“I’m sorry if…”
“I didn’t mean to offend…”
“I didn’t intent to hurt anyone…”
“I’m sorry, but…”
“I’m not racist. My best friend is (fill in the blank)…and I love eating (fill in the blank)…”
It’s not your intention. It’s how messages are received and interpreted in the present and later as history. If intention was the problem, sins of the father and mother like slavery and genocide wouldn’t be an issue because I’m told folks back in the day really, honestly, truly believed with no malice that White was right. And some slave owners were doing what was required of them to make a living, right? They didn’t intend to create an unjust, unequal system that generations later remains broken. Lots of harm, but no foul because they didn’t intend harm, right?
No. NO! Wrong! WRONG!
Yet the defense of ignorant – if not racist, racially-insensitive, questionable, unwise, or just “interesting” – comments, reactions, behaviors, etc. often go straight to intent, as if that covers all sins.
Take for instance Madonna, who posted a photo of her son on Instagram with a caption using the “N” word. Madonna didn’t intend to cause controversy (though at this point in her career it can only help, right?) but that’s not the point. Who uses the “N” word as a term of endearment for her White son? What kind of endearment did she intend? What world does Madonna live in that has blinded her so completely from the racial, political, and cultural issues surrounding the “N” word and excludes her from paying the consequences?
She lives in a majority culture world that is changing and giving voice and space (or perhaps voice and space is being taken up) by those who are tired of being told that intent is all that matters.
How is this for a change: I know that some of the things I say and write will offend some of you. My voice, my perspective, my point of view, my tone may cause some dissonance, confusion, and defensiveness because it’s not what you expected, different from what you believe or see or feel. I know that sometimes we will agree, but I also know that sometimes you will be offended because sometimes I am going to call you out on your stuff. And, if you are in relationship with me, you will do the same.
As a Christian, I often am told in so many ways that my outrage over issues of race, ethnicity and gender should be tempered and quieted because my first posture should be of understanding and listening.
But as an Asian American woman, my entire life has been about understanding, learning, adopting, and adapting to the ways of the majority culture. I was born into a world that awarded me when I assimilated – when I untangled my tongue and learned to speak English at the expense of twisting my Korean tongue, when I brought peanut butter and jelly sandwiches instead of rice and soup to lunch (but now sushi and pad thai are cool so we’re all cool), when I despised the smell of my home even though it was the only place to go when I was chased down the street by boys screaming, “Chink, go back to where you came from!”, when I learned to sing the hymns in English and stand respectfully in the pews.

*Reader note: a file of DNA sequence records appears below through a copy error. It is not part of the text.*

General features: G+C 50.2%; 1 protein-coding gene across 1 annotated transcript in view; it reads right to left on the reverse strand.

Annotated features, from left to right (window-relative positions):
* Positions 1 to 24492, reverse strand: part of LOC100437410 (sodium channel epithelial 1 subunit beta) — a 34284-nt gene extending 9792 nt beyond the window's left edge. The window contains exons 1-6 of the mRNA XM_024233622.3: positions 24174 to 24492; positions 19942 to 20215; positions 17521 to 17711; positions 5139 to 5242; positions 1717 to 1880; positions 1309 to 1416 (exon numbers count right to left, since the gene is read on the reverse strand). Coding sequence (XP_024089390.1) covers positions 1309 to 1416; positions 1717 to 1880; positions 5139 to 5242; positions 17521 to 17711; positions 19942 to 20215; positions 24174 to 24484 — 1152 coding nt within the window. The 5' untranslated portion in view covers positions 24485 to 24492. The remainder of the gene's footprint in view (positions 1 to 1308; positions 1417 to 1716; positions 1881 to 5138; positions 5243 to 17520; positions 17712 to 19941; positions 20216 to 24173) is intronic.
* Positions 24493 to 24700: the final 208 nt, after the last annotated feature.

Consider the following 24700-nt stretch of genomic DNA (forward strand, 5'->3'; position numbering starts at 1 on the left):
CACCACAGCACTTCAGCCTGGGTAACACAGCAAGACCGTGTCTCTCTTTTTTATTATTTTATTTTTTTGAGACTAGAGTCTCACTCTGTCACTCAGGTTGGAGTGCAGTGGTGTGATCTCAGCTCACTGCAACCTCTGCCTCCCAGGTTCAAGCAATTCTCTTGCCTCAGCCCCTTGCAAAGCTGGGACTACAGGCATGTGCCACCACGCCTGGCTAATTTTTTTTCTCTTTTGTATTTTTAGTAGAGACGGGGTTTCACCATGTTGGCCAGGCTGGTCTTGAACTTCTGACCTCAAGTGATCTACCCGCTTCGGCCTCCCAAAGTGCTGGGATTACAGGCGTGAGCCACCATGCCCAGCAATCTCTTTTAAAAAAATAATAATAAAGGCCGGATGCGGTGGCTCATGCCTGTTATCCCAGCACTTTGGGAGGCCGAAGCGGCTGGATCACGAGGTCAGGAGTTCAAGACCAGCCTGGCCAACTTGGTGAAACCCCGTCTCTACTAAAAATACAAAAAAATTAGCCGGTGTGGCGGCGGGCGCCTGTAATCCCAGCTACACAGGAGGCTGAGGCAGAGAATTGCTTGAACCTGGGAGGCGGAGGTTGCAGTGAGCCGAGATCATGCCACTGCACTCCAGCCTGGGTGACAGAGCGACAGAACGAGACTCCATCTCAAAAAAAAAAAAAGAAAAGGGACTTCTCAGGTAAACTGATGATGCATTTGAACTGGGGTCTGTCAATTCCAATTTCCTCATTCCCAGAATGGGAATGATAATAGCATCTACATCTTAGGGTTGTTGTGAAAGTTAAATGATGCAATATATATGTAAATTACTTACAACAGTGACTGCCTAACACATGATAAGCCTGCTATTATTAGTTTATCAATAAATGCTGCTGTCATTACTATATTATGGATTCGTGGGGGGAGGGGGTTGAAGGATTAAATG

Dare I say I wouldn’t have made it this far if I had not been such a good student of understanding and learning?
And yet over and over, I and others, who don’t have the luxury to be colorblind because we have paid the price for other’s blindness and whitewashing, are told to learn, that our taking offense is actually our fault, our lack of information and intelligence.
Christianity Today/Her.meneutics contributer Anna Broadway does exactly that in her recent piece, “Picture This: A Closer Look at Mindy Kaling’s Elle Cover” when she tries to quell the outrage and educate the outraged.
“I can only imagine how much richer and more intelligent the conversation might have been were visual arts education more widespread.” (my emphasis in bold)
I’m not as educated in the visual arts, but I do know the difference between Instagram and film, thank you very much. I bristle at the tone and the assumption that understanding the visual arts happens in some sort of cultural and social vacuum completely void of racial, cultural, ethnic, social and gendered impact and influence.
And seriously, (unless you are younger than I am) am I really the only one who would look at this series of cover photos and not start singing:
One of these things is not like the others,
One of these things just doesn’t belong,
Can you tell which thing is not like the others
By the time I finish my song?
Sure, maybe it wasn’t the intention of the cover editor at Elle to let all the White women stand up and have both face and torso photoshopped into perfection and have Mindy cut down to a glamour shot. Maybe it wasn’t their intention to raise the eyebrows of more than one outraged critic to wonder why the one woman of color is the only woman whose photograph is not in color.
But at some point, the student observes and learns to question and speak. We see patterns and gaps. We see the repetition or the absence. And I don’t know about you, but some of us are tired of being told to forgive based on intent, to keep learning about visual art or about what other people intend.
I am all for learning but I don’t think I’m the only one who needs to learn.